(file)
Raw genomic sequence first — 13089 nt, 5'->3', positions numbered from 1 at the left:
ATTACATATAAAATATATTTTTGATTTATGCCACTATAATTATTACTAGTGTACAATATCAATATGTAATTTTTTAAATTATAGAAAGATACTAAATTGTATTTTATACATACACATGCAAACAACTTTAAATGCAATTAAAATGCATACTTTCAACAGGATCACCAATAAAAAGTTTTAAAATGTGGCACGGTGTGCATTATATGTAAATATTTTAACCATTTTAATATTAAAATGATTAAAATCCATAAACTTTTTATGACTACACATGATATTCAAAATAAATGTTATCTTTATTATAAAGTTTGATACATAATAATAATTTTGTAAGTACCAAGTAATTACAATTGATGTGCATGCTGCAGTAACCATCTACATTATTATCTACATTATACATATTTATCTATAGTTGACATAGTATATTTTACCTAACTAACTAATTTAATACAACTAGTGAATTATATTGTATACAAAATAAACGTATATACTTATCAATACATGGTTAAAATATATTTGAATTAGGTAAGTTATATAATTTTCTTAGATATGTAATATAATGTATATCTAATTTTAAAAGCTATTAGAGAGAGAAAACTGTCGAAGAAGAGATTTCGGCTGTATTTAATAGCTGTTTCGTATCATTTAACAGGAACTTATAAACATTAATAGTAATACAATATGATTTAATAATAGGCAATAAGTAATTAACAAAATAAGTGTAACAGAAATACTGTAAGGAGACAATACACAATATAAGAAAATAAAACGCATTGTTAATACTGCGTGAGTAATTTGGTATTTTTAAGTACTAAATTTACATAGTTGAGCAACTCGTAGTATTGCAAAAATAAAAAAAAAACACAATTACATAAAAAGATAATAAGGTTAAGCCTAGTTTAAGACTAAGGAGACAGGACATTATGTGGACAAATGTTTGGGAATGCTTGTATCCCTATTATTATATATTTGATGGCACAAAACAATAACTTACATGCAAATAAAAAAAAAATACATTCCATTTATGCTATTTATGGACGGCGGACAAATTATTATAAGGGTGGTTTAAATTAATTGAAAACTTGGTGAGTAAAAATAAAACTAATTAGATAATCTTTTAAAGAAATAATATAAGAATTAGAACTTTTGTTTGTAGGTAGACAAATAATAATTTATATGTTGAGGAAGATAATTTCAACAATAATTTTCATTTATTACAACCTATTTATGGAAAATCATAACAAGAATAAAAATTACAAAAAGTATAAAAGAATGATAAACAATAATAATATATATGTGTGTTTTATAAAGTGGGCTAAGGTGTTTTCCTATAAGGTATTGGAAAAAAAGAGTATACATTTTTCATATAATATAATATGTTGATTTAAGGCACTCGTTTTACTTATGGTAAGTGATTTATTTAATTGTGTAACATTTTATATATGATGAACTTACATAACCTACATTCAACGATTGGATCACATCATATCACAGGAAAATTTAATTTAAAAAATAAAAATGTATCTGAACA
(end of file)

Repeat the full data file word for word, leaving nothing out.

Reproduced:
Raw genomic sequence first — 13089 nt, 5'->3', positions numbered from 1 at the left:
ATTACATATAAAATATATTTTTGATTTATGCCACTATAATTATTACTAGTGTACAATATCAATATGTAATTTTTTAAATTATAGAAAGATACTAAATTGTATTTTATACATACACATGCAAACAACTTTAAATGCAATTAAAATGCATACTTTCAACAGGATCACCAATAAAAAGTTTTAAAATGTGGCACGGTGTGCATTATATGTAAATATTTTAACCATTTTAATATTAAAATGATTAAAATCCATAAACTTTTTATGACTACACATGATATTCAAAATAAATGTTATCTTTATTATAAAGTTTGATACATAATAATAATTTTGTAAGTACCAAGTAATTACAATTGATGTGCATGCTGCAGTAACCATCTACATTATTATCTACATTATACATATTTATCTATAGTTGACATAGTATATTTTACCTAACTAACTAATTTAATACAACTAGTGAATTATATTGTATACAAAATAAACGTATATACTTATCAATACATGGTTAAAATATATTTGAATTAGGTAAGTTATATAATTTTCTTAGATATGTAATATAATGTATATCTAATTTTAAAAGCTATTAGAGAGAGAAAACTGTCGAAGAAGAGATTTCGGCTGTATTTAATAGCTGTTTCGTATCATTTAACAGGAACTTATAAACATTAATAGTAATACAATATGATTTAATAATAGGCAATAAGTAATTAACAAAATAAGTGTAACAGAAATACTGTAAGGAGACAATACACAATATAAGAAAATAAAACGCATTGTTAATACTGCGTGAGTAATTTGGTATTTTTAAGTACTAAATTTACATAGTTGAGCAACTCGTAGTATTGCAAAAATAAAAAAAAAACACAATTACATAAAAAGATAATAAGGTTAAGCCTAGTTTAAGACTAAGGAGACAGGACATTATGTGGACAAATGTTTGGGAATGCTTGTATCCCTATTATTATATATTTGATGGCACAAAACAATAACTTACATGCAAATAAAAAAAAAATACATTCCATTTATGCTATTTATGGACGGCGGACAAATTATTATAAGGGTGGTTTAAATTAATTGAAAACTTGGTGAGTAAAAATAAAACTAATTAGATAATCTTTTAAAGAAATAATATAAGAATTAGAACTTTTGTTTGTAGGTAGACAAATAATAATTTATATGTTGAGGAAGATAATTTCAACAATAATTTTCATTTATTACAACCTATTTATGGAAAATCATAACAAGAATAAAAATTACAAAAAGTATAAAAGAATGATAAACAATAATAATATATATGTGTGTTTTATAAAGTGGGCTAAGGTGTTTTCCTATAAGGTATTGGAAAAAAAGAGTATACATTTTTCATATAATATAATATGTTGATTTAAGGCACTCGTTTTACTTATGGTAAGTGATTTATTTAATTGTGTAACATTTTATATATGATGAACTTACATAACCTACATTCAACGATTGGATCACATCATATCACAGGAAAATTTAATTTAAAAAATAAAAATGTATCTGAACA